The verdict for the latest instalment in the Iron Man series is out. Here is what critics have to say about Iron Man 3:
Todd McCarthy, The Hollywood Reporter
Although it’s moderately creepy, the Extremis phenomenon of flammable humans is probably the least appealing element here, as it provokes memories of vaguely cheesy werewolf eyes and Dr. Phibes-like flesh effects.
Black and his co-screenwriter, first-timer Drew Pearce, have great fun reshuffling the deck, teasing about who might occupy what superhero suit and morphing the story along with identity revelations and expansions of the dramatic horizons; the well-chosen cast members respond in kind with virtually palpable glee.
Scott Foundas, Variety
The third time is neither a particular charm nor the kiss of death for Marvel Studios’ robust “Iron Man” series, which has changed studios (from Paramount to Disney) and directors (Shane Black subbing for Jon Favreau) but otherwise toyed little with the formula that has so far generated more than $1.2 billion in global ticket sales. The inevitable franchise fatigue ― plus a markedly unmemorable villain ― may account for the feeling that “Iron Man 3” is more perfunctory and workmanlike than its two predecessors, but this solid production still delivers more than enough of what fans expect to earn its weight in box office metal.
Raja Sen, Rediff
Tony Stark might be playing with suits, but there’s a cartoonishly fearsome fundamentalist loon on the horizon called The Mandarin, and he’s sending parable-filled messages and revelling in making America crumble like a fortune cookie. Iron Man 3, then, is a film about Tony talking to people: To Rhodes, to an impressionable young kid, and to his girlfriend Pepper. And when someone like Black’s writing words for Robert Downey Jr to say, we’re in business. Kiss Kiss, Clang Clang.
And then there’s Robert Downey Jr himself, immaculately inhabiting both suit and smirk. The actor has taken the character and really, really run with it, and his version of Iron Man — younger than the comics, less of a drunkard, as much (or more) of an egomaniac — is now more definitive than the character in the books.
Tom Huddleston, Time Out London
Calling ‘Iron Man 3’ a mixed bag doesn’t really do justice to the heady peaks and interminable troughs in this scrappy but overwhelmingly likeable superhero sequel… Despite his unimpeachable screenwriting CV, this is only Black’s second film as a director… and it shows. When he’s in his element Black delivers the goods in style… But he seems out of his depth during the larger set pieces… The result is a film which never settles into a comfortable groove. It tries to be an angsty ‘Dark Knight’-style game changer, an ’80’s-throwback action romp, a nudge-wink pastiche and a CG-fuelled spectacular. It’s undeniably entertaining – and worth seeing for Kingsley alone – with the misfires never fully overshadowing the moments of glory. But in the wake of the triumph of ‘The Avengers’, ‘Iron Man 3’ still feels like something of a disappointment.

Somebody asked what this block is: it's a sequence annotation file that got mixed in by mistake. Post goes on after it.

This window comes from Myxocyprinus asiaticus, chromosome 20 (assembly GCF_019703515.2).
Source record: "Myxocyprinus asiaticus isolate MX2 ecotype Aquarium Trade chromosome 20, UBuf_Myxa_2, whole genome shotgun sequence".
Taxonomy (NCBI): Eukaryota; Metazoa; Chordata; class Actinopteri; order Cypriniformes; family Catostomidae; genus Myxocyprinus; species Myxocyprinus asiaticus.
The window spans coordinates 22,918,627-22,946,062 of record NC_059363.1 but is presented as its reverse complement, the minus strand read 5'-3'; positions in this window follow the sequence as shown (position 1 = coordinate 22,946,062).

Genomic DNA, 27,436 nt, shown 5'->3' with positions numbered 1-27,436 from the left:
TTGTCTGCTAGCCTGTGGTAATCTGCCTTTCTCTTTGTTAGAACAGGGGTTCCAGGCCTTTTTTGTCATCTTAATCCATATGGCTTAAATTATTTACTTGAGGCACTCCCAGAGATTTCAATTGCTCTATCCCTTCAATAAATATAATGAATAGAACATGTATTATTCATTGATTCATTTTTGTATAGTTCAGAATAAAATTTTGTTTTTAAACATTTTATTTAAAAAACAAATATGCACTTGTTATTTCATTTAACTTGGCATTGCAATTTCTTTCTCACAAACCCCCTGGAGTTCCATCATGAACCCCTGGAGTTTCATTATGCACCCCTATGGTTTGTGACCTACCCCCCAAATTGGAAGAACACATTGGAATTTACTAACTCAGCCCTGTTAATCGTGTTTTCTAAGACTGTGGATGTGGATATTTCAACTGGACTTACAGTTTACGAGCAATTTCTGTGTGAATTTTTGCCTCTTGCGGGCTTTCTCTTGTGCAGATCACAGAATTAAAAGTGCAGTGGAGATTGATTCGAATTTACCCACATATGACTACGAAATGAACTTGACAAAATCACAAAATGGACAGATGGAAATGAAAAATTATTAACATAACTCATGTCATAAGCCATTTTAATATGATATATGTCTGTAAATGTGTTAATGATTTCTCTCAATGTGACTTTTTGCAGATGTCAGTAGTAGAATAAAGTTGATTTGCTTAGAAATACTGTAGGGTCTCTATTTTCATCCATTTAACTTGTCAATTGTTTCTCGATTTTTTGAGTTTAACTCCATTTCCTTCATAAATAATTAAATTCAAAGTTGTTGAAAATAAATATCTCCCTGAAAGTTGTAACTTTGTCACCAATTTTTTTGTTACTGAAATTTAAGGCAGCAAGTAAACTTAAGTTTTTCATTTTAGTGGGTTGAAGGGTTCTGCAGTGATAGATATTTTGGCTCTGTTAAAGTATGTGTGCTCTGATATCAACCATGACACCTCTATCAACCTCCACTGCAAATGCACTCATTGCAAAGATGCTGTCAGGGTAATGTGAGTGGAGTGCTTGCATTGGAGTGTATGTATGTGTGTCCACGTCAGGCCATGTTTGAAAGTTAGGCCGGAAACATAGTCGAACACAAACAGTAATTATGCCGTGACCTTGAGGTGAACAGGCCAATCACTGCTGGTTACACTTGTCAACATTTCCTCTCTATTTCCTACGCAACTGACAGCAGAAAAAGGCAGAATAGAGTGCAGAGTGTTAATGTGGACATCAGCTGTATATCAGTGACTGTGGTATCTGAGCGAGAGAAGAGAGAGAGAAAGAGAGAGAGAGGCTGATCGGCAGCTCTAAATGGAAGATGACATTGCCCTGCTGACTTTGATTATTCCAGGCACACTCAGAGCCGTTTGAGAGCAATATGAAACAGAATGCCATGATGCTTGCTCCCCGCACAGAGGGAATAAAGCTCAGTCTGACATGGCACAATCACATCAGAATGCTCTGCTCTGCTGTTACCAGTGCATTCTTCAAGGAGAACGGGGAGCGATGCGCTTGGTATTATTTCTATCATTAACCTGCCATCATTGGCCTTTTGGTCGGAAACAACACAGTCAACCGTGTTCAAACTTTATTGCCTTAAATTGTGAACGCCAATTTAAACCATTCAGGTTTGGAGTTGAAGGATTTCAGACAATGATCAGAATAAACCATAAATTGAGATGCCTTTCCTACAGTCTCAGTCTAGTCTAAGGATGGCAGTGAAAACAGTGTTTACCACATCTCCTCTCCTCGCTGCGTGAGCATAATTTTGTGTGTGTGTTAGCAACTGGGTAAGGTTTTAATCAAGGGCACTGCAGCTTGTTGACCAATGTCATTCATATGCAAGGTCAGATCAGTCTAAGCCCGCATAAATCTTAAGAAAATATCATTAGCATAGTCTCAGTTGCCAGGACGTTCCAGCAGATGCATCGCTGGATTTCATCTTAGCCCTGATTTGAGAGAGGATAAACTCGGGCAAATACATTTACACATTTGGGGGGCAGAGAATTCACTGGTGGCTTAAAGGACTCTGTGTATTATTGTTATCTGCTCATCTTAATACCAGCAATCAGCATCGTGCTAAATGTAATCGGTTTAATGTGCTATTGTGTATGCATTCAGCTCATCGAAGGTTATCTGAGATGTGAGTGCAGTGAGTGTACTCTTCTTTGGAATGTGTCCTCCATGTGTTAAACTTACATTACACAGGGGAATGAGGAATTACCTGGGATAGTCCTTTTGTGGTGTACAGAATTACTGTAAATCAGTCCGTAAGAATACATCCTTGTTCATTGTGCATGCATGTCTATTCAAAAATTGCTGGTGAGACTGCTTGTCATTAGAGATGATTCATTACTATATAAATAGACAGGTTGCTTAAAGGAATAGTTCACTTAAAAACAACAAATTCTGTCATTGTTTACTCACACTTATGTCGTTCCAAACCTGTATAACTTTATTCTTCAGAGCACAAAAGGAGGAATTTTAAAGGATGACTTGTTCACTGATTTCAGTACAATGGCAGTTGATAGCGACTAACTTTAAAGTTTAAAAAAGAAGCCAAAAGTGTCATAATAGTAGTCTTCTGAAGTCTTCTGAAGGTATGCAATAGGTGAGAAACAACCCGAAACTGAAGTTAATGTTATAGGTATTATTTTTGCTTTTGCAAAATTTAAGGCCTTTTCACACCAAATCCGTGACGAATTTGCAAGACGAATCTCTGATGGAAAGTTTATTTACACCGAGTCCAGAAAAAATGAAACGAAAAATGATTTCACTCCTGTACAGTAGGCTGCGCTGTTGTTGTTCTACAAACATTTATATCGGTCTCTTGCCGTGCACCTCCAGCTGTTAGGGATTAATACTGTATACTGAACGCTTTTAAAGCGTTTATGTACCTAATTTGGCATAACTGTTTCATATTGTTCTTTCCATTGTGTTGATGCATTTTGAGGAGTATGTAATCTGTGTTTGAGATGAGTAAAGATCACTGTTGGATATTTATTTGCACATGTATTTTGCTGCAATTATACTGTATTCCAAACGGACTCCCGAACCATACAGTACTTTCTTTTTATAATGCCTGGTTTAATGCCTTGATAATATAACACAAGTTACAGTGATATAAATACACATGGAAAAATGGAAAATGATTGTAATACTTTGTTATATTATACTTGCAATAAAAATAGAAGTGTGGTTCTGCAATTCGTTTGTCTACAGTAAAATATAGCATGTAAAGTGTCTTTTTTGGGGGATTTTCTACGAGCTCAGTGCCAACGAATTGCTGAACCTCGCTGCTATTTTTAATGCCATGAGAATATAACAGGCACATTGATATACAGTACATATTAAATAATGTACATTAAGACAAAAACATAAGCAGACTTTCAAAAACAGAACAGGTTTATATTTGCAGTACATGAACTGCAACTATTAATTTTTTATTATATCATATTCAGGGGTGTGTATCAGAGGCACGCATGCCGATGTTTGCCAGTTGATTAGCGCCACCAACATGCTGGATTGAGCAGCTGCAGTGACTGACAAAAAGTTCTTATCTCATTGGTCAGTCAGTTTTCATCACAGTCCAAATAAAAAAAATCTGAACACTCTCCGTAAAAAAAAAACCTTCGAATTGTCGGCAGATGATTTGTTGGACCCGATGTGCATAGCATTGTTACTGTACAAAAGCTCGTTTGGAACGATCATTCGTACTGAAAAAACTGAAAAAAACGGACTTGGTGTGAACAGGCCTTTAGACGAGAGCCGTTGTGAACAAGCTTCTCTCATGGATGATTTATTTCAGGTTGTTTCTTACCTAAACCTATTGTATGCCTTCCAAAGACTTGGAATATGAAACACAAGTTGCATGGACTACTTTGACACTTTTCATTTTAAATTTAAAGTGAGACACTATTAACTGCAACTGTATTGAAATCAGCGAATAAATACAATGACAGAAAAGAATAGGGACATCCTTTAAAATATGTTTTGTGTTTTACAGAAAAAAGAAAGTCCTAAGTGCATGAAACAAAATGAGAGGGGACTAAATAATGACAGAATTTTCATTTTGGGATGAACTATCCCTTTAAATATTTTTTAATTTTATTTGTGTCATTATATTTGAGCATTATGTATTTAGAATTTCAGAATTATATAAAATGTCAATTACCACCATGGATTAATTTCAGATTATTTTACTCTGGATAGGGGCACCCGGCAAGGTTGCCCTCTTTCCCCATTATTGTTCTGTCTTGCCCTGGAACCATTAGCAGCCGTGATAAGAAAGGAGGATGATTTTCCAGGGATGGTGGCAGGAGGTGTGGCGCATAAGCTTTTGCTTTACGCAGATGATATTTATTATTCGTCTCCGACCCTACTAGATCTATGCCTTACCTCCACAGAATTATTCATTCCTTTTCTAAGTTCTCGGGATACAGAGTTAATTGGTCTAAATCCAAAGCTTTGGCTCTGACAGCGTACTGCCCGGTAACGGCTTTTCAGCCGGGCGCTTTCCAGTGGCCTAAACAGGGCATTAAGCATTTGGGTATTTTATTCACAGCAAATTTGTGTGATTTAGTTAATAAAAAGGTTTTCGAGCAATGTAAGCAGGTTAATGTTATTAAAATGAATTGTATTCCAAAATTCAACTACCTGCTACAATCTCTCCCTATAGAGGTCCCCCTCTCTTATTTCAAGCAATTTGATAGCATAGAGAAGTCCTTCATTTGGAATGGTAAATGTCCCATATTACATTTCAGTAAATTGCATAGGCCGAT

Nick de Semlyen, EMPIRE
Three signs you’re watching a Shane Black movie: it’s Christmas, there’s a meta voiceover, and some of the best lines are dispensed by designer-suited henchmen. Pleasingly, Iron Man 3 ticks every box. Just as Joss Whedon pepped up The Avengers with his unique brand of jocosity, here, despite the sci-fi trimmings and goliath budget, it feels like Black’s been given carte blanche by Marvel to do his thing. The result is a swinging caper with wit, balls, heart and exploding baubles. It’s Kiss Kiss Bang Bang with a lot of extra bang. And, by some distance, the Man In The Can’s best solo outing so far.
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